How do cats deal with a new baby?
Cats deal with a new baby very well, normally. There is no need to be anxious. Once again I’m reliant upon the excellent and wise ladies of the mumsnet.com website to lead me on this topic. I have read all the comments and thoughts and a clear picture has emerged. Pregnant mothers need not worry about their cat companion harming their newborn baby or toddler (and vice versa). It will work out fine with some sensible precautions. And it is probably sensible – and, any case, it happens naturally – that some proactive steps are taken to introduce your cat to the changes that will take place.
- Is baby food safe for cats?
- Get a cat to stop maternal stress being passed on to unborn babies
- Cat peeing because of new dog, new cat, or new baby
The biggest factor in all of this is that there will be change in the household and we know that domestic cats like their routine so changes affect them. Getting your cat used to the new accoutrements of being a parent can help to introduce a cat to these changes which should smooth the way to when the baby is born and becomes a toddler. Buy the baby stuff and let your cat get used to them. They will enjoy it and think you are buying the products for them.
|Anxiety - reduce it|
|FULL Maine Coon guide - lots of pages|
|Children and cats - important|
For mothers who are risk-averse, you can buy a baby net for the cot which stops cats getting into the cot. Although one mother said that her cat liked to sleep on top of the baby net which meant that it sank down onto the baby! The cat liked the baby that much. My impression is that domestic cats like babies. It’s the scent that emanates from them.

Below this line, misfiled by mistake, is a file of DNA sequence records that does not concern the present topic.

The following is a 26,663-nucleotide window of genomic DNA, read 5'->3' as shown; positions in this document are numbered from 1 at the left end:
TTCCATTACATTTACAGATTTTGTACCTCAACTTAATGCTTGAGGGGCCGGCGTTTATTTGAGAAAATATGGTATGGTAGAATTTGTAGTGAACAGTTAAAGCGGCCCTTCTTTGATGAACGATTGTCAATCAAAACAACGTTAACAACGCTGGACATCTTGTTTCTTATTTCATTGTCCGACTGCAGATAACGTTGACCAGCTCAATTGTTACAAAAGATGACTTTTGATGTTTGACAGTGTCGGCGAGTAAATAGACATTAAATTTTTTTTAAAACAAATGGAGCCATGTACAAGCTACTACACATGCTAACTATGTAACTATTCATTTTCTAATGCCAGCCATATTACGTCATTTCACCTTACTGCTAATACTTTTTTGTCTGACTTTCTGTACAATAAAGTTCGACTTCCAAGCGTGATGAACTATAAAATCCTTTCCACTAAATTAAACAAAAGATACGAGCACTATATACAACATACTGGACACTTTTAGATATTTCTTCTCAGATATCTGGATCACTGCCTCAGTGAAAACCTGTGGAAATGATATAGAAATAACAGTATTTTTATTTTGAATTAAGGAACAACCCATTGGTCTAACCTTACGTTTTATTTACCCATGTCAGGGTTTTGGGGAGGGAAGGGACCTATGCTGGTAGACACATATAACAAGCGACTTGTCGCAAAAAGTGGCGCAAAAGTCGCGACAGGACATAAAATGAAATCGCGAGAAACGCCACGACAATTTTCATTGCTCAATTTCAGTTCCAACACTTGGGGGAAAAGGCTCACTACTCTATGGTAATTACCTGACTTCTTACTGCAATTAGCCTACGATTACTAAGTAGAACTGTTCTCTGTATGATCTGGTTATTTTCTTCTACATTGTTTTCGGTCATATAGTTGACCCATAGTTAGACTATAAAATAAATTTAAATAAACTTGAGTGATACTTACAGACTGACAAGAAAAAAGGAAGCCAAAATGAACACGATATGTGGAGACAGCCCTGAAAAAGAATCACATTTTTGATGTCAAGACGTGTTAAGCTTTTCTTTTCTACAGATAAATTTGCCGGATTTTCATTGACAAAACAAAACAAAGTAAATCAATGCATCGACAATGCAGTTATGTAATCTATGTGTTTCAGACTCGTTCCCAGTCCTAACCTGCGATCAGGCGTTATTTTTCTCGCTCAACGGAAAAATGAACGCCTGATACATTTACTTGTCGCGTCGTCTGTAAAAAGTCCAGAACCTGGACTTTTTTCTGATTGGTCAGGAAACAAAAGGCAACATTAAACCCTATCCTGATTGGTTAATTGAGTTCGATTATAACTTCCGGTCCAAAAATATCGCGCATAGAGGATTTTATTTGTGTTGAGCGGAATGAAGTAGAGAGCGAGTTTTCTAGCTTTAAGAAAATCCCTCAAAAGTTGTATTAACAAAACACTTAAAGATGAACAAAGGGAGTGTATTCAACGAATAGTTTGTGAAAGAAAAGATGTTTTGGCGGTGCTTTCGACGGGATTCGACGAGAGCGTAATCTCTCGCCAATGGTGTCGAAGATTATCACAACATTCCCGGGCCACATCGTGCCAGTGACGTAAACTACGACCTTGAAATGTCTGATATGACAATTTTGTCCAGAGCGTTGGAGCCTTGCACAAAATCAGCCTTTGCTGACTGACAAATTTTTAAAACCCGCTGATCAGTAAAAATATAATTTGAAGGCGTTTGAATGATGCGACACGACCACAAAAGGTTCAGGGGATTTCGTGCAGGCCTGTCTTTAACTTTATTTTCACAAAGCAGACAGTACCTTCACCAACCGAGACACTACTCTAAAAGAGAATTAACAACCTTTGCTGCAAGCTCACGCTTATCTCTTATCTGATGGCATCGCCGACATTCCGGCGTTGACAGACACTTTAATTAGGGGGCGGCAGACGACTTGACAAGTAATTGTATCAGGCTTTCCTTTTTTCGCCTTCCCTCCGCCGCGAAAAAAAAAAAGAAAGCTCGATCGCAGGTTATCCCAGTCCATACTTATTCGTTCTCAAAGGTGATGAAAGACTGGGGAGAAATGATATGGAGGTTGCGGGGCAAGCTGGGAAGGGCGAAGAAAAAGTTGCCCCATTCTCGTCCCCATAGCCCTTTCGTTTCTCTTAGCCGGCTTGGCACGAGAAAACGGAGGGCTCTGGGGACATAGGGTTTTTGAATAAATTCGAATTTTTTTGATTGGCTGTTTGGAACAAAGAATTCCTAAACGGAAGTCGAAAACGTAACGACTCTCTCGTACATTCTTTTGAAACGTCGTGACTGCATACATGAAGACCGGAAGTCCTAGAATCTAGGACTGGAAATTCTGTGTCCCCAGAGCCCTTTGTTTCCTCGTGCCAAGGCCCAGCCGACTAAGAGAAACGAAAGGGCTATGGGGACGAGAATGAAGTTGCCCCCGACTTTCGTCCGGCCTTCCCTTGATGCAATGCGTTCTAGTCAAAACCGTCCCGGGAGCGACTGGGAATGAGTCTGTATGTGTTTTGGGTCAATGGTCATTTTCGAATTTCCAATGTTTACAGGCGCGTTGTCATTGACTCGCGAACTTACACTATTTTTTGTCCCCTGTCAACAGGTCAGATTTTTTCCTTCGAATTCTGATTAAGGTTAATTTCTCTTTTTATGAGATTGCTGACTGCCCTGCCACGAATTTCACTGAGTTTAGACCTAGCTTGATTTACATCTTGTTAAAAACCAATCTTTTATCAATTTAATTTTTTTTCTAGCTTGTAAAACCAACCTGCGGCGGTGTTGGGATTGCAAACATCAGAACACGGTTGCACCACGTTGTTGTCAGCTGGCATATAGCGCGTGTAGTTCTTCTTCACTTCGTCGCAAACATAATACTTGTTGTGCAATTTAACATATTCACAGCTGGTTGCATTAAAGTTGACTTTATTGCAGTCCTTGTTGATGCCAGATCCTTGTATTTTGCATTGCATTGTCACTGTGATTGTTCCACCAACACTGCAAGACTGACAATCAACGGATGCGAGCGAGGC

Supervision is important, obviously. In any new contact between domestic cat and baby, the interaction should be supervised. Supervision should take place as long as it is deemed necessary. You can’t take risks. Although all the evidence points to domestic cats getting along very nicely with babies. As mentioned, they like the scent of a baby and often you will see domestic cats cuddling up to babies.
There is an advantage to babies being close to domestic cats in terms of developing a better immune system to allergies. It is good to expose babies to allergens to help them build a robust and balanced immune system to prevent over and under reactions. An over reactive immune system causes allergies in the person. Research indicates that babies develop better reactions to allergens and pathogens if they’ve spent time in contact with a pet.
As a baby grows up and becomes a toddler the interactions between toddler and cat can be more problematic for both parties. For example, the toddler might pull the cat’s tail which might provoke a reaction which in turn may harm the toddler. This is down to supervision and preventing these sorts of interactions going wrong. Although, once again, the stories on mumsnet.com indicates that both toddler and cat find a way to interact which is amenable to both of them.
It seemed that the new relationship between the new tiny human and the resident cat requires adjustments but it settles down quite quickly and a new harmony enters the home after these adjustments are made.
In conclusion, my distinct feeling is that pregnant mothers and mothers-to-be should not be overly concerned about their domestic cat getting on with a newborn. There is a fear about this but the signs are that it works out very well and is beneficial ultimately to both cat and baby. Mothers should not get rid of their cat, that is the general advice.
There is one caveat which concerns the dreaded topic of toxoplasmosis. Some pregnant mums-to-be believe that they should get rid of their cat to avoid a transmission of toxoplasmosis from their cat to them (from faeces in the cat litter tray) which could harm their baby before being born. This is a difficult topic but once again there is no need to abandon the cat. You simply take precautions which are sensible. I have a full page on this which is highly factual and based on good research and which you can read by clicking here and here.